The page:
Quick take

GDP Rises as Canada Shakes Off the Shadow of Omicron

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  • Canadian real GDP grew by 1.1 per cent in February, exceeding Statistics Canada’s preliminary estimate of 0.8 per cent.
  • The preliminary estimate for March is real GDP growth of 0.5 per cent. If correct, this would mean the Canadian economy grew by 1.4 per cent in the first quarter of 2022, an impressive performance given the significant disruption caused by the Omicron variant.
  • Among the goods-producing sectors, output in agriculture, forestry, fishing and hunting industry increased by 1.4 per cent, a sixth consecutive month of growth. There were also notable gains in construction and mining, quarrying, oil and gas extraction, with growth in these sectors more than offsetting a small decline in utilities.
  • There were broad gains across the service economy, spanning the public and private sectors. As governments across Canada once again began lifting restrictions, high contact services responded positively. Output increased by 15.1 per cent in the accommodation and food services industry. Similarly, in the arts, entertainment and recreation sector, output rose by 8.4 per cent. Meanwhile, growing confidence among Canadians to travel drove up output in the transport and warehousing industry by 3.1 per cent.

Key Insights:

  • Savings among Canadian households remain elevated and continue to provide fuel for consumer spending. With restriction stringency across the country now at the lowest level since the pandemic began, consumers are increasingly directing their purchases towards services. High inflation is likely to curb some discretionary spending as essential purchases take a bigger bite out of household budgets. Rising interest rates may also dampen demand for big-ticket items such as autos and appliances. Overall, a pivot towards service expenditures and high inflation is set to draw some wind out of the sails of the retail industry over the coming quarters.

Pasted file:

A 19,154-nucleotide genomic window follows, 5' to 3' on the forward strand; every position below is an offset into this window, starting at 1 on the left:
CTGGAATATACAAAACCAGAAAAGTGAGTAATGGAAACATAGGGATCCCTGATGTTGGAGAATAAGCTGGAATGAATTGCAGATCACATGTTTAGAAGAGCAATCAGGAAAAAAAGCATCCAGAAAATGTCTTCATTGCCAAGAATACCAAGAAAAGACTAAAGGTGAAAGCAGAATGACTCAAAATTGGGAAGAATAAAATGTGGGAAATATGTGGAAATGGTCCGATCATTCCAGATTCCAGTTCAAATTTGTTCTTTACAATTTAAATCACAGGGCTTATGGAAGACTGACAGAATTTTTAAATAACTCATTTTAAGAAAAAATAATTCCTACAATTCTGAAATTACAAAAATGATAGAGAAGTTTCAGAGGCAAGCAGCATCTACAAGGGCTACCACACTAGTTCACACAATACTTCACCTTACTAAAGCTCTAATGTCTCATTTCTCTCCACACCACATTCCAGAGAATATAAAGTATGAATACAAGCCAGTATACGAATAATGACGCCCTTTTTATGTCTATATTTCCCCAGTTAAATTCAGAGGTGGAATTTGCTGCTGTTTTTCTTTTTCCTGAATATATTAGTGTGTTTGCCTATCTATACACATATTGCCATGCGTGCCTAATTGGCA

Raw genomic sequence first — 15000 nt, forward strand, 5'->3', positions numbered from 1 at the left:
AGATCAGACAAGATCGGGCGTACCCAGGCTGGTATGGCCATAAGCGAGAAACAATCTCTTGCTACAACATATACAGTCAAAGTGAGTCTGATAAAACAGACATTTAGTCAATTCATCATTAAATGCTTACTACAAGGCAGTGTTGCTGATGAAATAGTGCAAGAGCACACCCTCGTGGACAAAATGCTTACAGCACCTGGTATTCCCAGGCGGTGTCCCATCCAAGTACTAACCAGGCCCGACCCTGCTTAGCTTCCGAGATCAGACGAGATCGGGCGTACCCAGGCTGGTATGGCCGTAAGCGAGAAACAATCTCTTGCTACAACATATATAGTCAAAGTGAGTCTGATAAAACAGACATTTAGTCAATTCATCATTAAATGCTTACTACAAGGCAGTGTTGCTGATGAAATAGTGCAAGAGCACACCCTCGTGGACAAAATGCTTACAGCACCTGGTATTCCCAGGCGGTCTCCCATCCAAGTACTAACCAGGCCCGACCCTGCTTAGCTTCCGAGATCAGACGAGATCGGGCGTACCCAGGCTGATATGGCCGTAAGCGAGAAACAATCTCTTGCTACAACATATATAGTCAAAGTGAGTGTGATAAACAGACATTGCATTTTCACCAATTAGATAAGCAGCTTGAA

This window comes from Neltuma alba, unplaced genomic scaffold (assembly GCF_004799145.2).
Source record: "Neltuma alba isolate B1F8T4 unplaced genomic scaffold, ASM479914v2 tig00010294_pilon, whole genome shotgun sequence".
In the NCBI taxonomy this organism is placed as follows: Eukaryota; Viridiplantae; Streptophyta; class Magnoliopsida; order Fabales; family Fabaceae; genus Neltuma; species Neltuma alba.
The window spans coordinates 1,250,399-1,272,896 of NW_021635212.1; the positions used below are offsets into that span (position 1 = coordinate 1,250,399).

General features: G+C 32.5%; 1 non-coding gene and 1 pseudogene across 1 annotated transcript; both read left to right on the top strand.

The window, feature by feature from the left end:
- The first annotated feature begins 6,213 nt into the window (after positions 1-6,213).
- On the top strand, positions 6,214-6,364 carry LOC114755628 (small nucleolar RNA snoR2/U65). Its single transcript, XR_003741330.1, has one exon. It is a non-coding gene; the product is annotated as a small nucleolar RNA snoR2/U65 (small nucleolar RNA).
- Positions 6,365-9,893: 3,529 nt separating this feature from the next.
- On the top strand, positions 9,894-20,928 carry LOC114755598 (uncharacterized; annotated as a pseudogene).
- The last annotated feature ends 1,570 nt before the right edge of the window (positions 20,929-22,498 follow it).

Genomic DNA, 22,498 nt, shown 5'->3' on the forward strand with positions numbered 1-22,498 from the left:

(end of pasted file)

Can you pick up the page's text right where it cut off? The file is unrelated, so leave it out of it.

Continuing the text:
• After a red hot 2021, there are emerging signs that the temperature of the Canadian housing market is starting to fall. Despite recent employment gains and projections of strong immigration-led population growth, consumers are fatigued from relentless house price inflation and now face increased mortgage costs as interest rates are cranked up. Yet despite the prospect of a cooling resale market, inventories of new homes in many regions remain low, keeping home-builders busy. Representing over a third of all construction output, the activity in the residential construction segment has a significant bearing on the overall performance of the construction industry.
  • Amid sky-high inflation, the need for productivity-boosting private investment is more pressing than ever. Canada has a history of weak investment and productivity growth, particularly in comparison to the United States. While balance sheets among Canadian companies are in decent shape, concerns about labour availability, persistent supply chain disruptions and rising interest rates are likely to dampen the appetite for investment. As Canada transitions towards a “post-pandemic world,” it must invest in safeguarding and developing its competitive advantage across a range of industries, including natural resources, manufacturing and agriculture.

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Liam Daly

Liam Daly

Economist

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